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Study: Perceptions of sexism in Canadian advertising
Toronto-based Advertising Standards Canada has released a the results of a study called "Consumer Perspectives on Advertising 2016." The research for the study was conducted by The Gandalf Group and involved a survey of approximately 1,500 Canadians concerning their perceptions of advertising, with a particular focus on consumer perceptions of sexism in advertising.
According to the study, a majority of Canadians have a favourable impression of advertising and find it to be helpful and a source of at least some value. However, respondents also found negative, unfair or demeaning advertising to be almost universally unacceptable and would cause a majority to be "very" or "somewhat" likely to stop buying from a company using such advertising. Examples of unacceptable advertising cited by respondents include demeaning portrayals of people with disabilities, animal abuse, racism or bullying, even when intended as humour.
Forty-seven percent of respondents believe women are treated unfairly in advertising, while 31% believe the same about men. Sixty-three percent believe at least some Canadian advertising is sexist toward women, while 40% believe the same about men. Thirty-one percent of respondents place the responsibility for a sexist ad with the company, while 26% blame society in general and 25% blame advertising agencies. Sixty-seven percent of respondents stated they are less likely to buy a product from a company running a sexist ad.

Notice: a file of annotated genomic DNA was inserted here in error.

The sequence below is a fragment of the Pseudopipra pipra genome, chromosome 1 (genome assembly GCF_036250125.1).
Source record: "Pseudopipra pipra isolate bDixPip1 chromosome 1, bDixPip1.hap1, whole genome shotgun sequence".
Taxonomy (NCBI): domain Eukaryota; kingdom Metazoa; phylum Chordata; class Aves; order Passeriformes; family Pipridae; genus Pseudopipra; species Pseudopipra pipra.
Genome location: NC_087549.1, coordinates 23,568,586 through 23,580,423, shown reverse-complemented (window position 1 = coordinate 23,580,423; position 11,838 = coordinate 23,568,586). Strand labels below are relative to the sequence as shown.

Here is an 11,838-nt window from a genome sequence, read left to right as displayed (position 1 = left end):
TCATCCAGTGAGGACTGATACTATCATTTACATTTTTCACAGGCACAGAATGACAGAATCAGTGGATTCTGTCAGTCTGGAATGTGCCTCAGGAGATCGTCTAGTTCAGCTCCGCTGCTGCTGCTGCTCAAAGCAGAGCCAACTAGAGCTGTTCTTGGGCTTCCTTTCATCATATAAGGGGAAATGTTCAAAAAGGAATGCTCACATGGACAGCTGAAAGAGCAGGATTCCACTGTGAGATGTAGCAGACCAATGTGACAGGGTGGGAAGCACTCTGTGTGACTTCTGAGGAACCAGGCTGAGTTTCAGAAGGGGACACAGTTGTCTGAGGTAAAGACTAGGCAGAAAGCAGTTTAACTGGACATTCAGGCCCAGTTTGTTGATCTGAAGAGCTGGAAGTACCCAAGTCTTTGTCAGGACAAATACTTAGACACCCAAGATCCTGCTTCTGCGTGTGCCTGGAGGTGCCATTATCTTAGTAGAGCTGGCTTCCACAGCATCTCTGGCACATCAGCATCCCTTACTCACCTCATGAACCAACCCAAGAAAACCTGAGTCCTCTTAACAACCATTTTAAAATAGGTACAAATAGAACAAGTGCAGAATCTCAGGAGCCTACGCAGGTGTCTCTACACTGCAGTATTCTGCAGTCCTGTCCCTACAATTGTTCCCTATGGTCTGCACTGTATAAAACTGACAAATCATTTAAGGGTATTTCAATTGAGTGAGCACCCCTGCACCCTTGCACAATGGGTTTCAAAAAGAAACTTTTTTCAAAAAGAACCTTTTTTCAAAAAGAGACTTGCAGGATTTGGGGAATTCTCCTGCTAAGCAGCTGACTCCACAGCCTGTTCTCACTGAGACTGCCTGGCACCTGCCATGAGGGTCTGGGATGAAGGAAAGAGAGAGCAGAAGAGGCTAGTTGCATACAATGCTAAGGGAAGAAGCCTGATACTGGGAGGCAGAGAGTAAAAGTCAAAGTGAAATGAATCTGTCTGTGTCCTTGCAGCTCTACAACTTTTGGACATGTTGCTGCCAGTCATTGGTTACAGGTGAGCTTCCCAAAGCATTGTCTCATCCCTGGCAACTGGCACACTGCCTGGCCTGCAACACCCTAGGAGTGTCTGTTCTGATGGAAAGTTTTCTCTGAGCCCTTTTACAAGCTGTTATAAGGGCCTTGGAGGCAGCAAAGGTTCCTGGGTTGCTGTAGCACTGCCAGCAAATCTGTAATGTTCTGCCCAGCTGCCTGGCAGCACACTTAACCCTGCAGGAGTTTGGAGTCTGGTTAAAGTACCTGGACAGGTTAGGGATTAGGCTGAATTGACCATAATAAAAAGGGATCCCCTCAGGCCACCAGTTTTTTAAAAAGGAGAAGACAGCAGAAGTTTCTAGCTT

"Canadian consumers continue to voice their displeasure with their wallets when ads are unacceptable to them," said Linda Nagel, president and CEO of Advertising Standards Canada. "As well, the fact that Canadians perceive that women are treated more unfairly than men in advertising should send a clear message to advertisers.